Now, instead of limiting yourself to a Black and White combination, there are a number of other pairings you can use to show the difference in background and the front element or any two elements.
When deciding on the contrast, you should ensure that the contrast ratio is at least 4:5:1 between the text and background.
Also, there are some clear combinations that you should avoid at all costs to ensure that your app is not a nightmare session for your color blind users.
- Green & Red
- Light Green & Yellow
- Blue & Purple
- Green & Brown
- Green & Blue
- Green & Black
- Green & Grey
- Blue & Grey
4. Make Textures Your Friend
While the majority of your visually impaired users would have a problem with identifying the different color shades in the mobile application, using textures in place of colors to differentiate one element from another will help solve your purpose while helping your users have a memorable experience within your application.
In fact, it is not just your visually impaired users who would appreciate the usage of textures but also all the other users as usage of different textures can be very appealing, design wise.
5. Refrain From Using Just Colours to Give Out Information
Haven’t we all experienced the time when we fill in a form and accidentally put in the wrong information which makes the box turn red? While the whole situation has been in-built in our digital journey, imagine someone who has difficulty understanding colors facing the situation. Imagine how they would struggle not knowing what they are doing wrong simply because they can’t see a red margin box on the screen.
The solution to this dilemma is pretty simple and even aesthetically alluring – using icons, vibrations, and text to show every right and wrong action taken by the user within the application.
6. Make Minimalism Your Mobile Accessibility Apps Design Principle
Whether you are making Android accessibility app or one for iPhone, if there is one element that can make your mobile app a visually impaired user’s magnet it is Minimalism. The secret that revolves around giving the most minimum to the users design-wise, has a two-fold benefit – A. The visually impaired users have a memorable experience and B. Your visually strong users will also love working around the white space in the application.
7. Make Dark Mode Your Companion
This one element would come in most handy when you have a lot of texts in your mobile app. The low vision users will find it much easier to read the content in the Dark Mode as opposed to the Light mode on your app.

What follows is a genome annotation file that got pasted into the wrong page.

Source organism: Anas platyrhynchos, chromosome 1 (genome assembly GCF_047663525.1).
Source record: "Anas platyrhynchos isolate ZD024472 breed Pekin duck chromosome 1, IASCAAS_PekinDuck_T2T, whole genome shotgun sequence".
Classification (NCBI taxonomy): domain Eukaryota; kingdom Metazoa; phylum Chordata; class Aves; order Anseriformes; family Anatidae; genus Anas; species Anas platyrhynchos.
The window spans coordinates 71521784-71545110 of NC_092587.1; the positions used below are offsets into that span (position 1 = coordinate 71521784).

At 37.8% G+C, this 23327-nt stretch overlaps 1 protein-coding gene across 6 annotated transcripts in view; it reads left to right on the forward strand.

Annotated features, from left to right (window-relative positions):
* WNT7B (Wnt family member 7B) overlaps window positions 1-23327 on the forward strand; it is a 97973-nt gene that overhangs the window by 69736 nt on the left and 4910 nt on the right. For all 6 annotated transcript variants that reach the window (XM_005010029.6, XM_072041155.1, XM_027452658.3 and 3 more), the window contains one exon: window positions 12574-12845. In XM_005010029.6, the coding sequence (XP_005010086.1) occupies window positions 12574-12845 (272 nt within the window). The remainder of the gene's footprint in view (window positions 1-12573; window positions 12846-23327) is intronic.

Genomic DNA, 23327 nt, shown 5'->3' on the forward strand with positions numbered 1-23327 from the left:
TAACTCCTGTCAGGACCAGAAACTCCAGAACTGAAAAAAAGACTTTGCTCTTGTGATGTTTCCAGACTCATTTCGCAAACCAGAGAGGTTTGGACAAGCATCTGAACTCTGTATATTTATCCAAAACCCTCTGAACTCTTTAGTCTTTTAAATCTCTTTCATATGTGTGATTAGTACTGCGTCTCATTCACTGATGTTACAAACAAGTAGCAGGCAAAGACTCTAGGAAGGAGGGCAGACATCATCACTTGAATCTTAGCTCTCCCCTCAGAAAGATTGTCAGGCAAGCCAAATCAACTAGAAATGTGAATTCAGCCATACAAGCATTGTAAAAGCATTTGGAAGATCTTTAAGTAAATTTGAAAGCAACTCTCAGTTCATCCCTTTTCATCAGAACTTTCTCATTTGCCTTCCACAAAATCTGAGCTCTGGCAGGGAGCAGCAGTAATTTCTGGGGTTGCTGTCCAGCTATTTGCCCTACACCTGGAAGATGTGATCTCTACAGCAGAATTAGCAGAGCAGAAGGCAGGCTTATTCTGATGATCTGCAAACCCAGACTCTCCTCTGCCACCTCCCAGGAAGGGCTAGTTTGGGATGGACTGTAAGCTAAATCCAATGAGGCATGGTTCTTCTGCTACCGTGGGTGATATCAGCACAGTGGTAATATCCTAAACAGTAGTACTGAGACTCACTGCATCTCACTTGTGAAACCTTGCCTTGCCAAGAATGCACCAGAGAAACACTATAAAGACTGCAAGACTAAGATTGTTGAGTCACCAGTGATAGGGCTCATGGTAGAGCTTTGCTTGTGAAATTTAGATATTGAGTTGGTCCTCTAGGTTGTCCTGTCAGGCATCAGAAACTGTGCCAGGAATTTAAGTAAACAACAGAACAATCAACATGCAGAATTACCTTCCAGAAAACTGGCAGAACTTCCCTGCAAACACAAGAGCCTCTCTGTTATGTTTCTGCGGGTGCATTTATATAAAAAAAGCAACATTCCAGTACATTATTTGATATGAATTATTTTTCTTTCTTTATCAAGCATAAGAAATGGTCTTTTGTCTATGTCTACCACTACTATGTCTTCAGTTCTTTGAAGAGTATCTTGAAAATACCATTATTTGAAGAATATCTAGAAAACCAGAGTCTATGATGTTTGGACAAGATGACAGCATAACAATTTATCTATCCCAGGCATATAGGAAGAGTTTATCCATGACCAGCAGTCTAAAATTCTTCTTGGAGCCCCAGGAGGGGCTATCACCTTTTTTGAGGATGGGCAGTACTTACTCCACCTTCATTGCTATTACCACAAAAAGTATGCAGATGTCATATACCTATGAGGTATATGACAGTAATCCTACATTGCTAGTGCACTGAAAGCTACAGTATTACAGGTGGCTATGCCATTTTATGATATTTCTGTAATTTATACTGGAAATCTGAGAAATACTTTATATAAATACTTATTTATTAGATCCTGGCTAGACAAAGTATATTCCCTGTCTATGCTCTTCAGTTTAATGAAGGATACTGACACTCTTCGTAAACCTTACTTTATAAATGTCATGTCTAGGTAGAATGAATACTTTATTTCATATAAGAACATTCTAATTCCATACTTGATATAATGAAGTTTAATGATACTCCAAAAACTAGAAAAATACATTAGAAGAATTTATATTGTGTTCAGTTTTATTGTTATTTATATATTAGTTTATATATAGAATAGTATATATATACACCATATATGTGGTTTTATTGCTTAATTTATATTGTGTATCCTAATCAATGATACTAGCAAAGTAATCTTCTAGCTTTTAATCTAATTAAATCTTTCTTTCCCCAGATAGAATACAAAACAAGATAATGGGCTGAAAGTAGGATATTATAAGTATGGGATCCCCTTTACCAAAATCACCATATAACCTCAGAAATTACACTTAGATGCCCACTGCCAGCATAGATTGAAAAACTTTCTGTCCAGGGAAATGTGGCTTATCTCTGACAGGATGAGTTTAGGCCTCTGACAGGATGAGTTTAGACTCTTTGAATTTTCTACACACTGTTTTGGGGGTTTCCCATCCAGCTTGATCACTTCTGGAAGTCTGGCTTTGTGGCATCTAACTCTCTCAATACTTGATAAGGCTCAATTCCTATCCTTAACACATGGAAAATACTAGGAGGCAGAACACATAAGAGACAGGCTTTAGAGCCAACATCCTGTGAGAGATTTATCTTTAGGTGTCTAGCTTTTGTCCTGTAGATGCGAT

A thing to note here is that if you are making an Android accessibility app, you will have to implement the dark mode design, but if you are developing accessibility app for iOS, you will ensure that your team of developers is working on an app that is compatible with the Smart Invert Colours feature.
Now that we have looked at the different ways you can design a mobile accessibility app for low-vision users or those with any other form of visual impairment, it is time to summarize it all in a form of mobile app accessibility checklist.
Well, here it goes –
Accessibility Guidelines for Mobile Apps – Checklist
With this, you are now prepared to make your mobile app an accessibility app and there is just one thing left to do before you launch the app in the market and get the attention of those millions of users who were not able to enjoy your app yet – Accessibility Testing.
What is Accessibility Testing?
The process of testing whether or not your efforts to make your app design right for low-vision users was successful is what defines accessibility testing for visually impaired users.
As you are making accessibility refinements in your mobile app, you can make use of the accessibility scanner app available on the Play Store. But what our experience tells us is that accessibility testing for visually impaired users is more often than not incomplete until you take your application to real users. While the accessibility testing tools for mobile development can come in handy, you can never be too sure.
Also, instead of waiting for your whole accessibility app development process to end, conduct testing at every stage to prevent yourself from going too down in the wrong way.
Navigation, Multiple browser design, and perceivable content are just a few things that you will have to prepare your application for to ensure that ALL the users who visit your app, irrespective of whether they have a 20/20 vision or are colorblind, have a great experience.
Now that you have seen it all, there is just one thing left to do – shed the misassumption that these accessibility refinements in your mobile app will only attend to the low-vision users and understand that they will benefit all – as ALL your users will be able to have an easy on the eye experience in the application.
Well, there you go. You are now ready to launch your accessibility app in the market and reach all the users who were unconsciously left behind.